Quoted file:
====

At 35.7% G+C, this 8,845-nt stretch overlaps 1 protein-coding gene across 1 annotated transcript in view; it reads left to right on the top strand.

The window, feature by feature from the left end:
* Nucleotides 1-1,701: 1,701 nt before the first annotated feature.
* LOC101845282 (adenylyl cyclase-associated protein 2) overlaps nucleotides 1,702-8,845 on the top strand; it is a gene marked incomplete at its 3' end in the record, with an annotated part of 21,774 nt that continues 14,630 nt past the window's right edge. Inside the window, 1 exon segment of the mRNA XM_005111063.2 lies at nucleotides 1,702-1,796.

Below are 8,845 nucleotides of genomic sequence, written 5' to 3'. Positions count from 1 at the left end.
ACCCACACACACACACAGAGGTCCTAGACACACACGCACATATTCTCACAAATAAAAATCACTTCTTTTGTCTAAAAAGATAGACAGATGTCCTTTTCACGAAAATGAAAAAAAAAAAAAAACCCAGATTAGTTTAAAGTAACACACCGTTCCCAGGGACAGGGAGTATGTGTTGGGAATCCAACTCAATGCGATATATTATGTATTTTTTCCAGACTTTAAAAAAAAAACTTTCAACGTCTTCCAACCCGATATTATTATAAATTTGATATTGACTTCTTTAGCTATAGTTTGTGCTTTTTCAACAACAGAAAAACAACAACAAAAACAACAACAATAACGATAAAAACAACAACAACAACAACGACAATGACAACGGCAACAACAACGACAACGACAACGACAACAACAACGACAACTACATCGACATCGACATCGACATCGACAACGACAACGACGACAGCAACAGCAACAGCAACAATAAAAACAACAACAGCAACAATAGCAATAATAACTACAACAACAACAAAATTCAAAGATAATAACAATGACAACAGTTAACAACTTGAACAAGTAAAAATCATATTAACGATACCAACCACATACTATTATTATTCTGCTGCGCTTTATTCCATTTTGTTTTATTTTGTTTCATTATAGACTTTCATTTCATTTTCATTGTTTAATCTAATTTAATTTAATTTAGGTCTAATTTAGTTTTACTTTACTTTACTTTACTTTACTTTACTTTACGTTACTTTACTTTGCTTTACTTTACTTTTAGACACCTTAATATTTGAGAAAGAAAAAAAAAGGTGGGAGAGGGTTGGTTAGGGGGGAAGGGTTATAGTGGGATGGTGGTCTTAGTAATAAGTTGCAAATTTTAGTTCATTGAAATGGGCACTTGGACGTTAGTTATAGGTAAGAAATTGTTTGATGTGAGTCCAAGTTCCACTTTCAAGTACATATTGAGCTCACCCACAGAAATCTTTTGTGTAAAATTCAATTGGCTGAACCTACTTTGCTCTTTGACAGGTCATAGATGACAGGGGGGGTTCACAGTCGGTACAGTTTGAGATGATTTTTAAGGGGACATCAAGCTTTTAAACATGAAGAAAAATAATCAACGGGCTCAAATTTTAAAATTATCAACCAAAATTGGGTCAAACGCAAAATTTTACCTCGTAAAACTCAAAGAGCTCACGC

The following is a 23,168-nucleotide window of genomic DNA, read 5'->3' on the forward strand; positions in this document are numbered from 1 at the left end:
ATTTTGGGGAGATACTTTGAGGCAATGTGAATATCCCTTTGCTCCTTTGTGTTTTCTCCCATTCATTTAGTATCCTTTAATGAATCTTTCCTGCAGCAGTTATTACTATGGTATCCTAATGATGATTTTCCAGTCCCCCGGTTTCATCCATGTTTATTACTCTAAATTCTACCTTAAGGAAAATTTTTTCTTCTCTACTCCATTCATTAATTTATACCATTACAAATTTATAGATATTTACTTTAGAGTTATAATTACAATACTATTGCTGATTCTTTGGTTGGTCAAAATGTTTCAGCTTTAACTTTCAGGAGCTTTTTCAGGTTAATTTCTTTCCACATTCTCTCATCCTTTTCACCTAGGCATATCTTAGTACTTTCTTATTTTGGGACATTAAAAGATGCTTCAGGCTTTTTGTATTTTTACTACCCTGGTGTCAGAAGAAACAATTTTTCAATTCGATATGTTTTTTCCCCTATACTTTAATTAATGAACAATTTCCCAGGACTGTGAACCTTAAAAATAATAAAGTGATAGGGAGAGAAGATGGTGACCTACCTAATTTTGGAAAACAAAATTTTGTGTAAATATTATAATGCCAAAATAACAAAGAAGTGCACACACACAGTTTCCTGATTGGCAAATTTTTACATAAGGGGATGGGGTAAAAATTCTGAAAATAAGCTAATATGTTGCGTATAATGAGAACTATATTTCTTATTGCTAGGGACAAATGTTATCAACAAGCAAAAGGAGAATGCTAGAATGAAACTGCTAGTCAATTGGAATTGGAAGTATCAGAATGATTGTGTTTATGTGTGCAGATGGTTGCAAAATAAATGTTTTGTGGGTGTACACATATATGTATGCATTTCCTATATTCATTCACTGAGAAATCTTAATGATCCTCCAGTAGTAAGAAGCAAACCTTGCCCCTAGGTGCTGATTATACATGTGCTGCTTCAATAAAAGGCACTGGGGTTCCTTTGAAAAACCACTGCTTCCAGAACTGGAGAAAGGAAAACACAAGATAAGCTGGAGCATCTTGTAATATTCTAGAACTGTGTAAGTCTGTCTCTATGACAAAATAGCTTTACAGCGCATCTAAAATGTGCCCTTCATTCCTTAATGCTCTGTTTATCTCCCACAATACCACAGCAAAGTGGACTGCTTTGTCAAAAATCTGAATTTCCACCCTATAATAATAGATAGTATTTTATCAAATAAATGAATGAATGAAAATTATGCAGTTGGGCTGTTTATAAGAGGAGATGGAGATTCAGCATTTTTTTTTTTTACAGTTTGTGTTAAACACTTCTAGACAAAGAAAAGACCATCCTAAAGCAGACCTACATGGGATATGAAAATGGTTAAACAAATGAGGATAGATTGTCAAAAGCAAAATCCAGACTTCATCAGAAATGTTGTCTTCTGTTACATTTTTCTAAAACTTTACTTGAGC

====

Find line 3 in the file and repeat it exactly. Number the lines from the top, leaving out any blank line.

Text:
* Nucleotides 1-1,701: 1,701 nt before the first annotated feature.